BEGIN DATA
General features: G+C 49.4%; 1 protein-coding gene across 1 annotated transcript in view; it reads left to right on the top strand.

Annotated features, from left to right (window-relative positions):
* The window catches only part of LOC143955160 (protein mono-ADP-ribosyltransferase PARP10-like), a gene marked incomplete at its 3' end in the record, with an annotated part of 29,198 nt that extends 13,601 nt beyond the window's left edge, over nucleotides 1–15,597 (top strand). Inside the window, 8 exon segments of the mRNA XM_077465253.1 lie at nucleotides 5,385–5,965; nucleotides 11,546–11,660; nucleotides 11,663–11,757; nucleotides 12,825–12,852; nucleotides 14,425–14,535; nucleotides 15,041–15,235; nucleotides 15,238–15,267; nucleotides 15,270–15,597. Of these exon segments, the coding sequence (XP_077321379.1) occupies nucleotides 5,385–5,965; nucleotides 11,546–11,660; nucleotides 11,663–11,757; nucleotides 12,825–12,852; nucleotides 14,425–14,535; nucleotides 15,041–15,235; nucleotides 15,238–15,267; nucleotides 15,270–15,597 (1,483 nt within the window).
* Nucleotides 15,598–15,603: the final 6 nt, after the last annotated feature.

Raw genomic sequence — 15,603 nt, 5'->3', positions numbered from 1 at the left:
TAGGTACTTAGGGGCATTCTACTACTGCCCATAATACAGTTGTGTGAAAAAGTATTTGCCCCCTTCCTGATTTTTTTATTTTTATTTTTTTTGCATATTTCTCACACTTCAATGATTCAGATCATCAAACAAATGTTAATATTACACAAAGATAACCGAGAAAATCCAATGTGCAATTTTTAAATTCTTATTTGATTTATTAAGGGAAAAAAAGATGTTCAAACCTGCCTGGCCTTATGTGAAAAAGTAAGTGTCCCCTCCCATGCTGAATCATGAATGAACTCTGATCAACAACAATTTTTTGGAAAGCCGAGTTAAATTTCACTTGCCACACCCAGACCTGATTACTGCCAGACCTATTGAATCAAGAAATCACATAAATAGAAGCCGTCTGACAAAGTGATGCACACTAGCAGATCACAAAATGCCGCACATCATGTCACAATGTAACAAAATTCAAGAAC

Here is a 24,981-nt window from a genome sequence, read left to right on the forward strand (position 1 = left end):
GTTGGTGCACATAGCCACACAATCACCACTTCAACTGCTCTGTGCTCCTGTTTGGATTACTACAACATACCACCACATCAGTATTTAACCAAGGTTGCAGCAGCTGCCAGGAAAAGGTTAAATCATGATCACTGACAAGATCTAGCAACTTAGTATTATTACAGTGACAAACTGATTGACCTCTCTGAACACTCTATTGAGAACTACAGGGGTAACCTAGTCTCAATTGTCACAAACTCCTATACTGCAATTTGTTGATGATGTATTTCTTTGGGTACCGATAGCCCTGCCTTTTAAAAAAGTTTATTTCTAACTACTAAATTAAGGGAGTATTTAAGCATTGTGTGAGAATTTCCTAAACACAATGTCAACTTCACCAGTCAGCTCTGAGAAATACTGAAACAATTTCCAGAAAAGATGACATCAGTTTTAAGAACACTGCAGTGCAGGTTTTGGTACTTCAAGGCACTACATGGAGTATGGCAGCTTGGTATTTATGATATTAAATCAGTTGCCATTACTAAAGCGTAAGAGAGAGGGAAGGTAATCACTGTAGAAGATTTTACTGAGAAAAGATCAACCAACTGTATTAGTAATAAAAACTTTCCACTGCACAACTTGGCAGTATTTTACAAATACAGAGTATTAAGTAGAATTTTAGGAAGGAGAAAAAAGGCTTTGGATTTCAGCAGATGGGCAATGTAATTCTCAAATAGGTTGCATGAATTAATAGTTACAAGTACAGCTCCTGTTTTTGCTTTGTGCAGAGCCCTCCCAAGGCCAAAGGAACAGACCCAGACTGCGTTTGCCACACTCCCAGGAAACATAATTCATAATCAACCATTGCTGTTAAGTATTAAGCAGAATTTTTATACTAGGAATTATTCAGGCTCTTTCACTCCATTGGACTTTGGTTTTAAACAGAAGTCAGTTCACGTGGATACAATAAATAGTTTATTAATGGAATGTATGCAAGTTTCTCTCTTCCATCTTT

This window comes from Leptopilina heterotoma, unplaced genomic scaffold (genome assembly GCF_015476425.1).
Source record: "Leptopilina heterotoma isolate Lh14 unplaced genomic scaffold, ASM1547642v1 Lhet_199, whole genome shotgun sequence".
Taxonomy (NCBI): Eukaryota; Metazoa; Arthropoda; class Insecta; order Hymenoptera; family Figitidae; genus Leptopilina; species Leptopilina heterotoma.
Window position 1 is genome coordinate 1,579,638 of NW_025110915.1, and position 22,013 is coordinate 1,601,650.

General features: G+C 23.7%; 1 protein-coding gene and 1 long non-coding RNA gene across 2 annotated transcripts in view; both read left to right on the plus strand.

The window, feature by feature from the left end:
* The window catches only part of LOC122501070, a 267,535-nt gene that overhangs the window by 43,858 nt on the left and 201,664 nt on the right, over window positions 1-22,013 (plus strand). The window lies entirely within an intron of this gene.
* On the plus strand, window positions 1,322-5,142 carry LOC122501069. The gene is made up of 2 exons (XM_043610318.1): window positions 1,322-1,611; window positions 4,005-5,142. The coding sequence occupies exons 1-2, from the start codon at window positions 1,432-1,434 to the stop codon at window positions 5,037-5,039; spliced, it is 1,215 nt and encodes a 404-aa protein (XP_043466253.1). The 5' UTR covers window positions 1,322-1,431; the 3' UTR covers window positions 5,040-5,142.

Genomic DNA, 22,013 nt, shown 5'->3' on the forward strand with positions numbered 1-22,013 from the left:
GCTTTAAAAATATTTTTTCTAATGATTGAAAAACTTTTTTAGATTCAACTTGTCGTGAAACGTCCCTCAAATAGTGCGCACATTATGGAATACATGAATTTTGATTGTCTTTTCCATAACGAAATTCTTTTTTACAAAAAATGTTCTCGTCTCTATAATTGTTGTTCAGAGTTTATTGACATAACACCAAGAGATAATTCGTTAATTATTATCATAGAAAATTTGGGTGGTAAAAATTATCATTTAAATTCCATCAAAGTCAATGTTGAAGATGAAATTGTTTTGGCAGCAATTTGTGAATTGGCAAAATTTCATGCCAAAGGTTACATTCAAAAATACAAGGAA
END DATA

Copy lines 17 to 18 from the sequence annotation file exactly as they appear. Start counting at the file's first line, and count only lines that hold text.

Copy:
Genomic DNA, 22,013 nt, shown 5'->3' on the forward strand with positions numbered 1-22,013 from the left:
GCTTTAAAAATATTTTTTCTAATGATTGAAAAACTTTTTTAGATTCAACTTGTCGTGAAACGTCCCTCAAATAGTGCGCACATTATGGAATACATGAATTTTGATTGTCTTTTCCATAACGAAATTCTTTTTTACAAAAAATGTTCTCGTCTCTATAATTGTTGTTCAGAGTTTATTGACATAACACCAAGAGATAATTCGTTAATTATTATCATAGAAAATTTGGGTGGTAAAAATTATCATTTAAATTCCATCAAAGTCAATGTTGAAGATGAAATTGTTTTGGCAGCAATTTGTGAATTGGCAAAATTTCATGCCAAAGGTTACATTCAAAAATACAAGGAA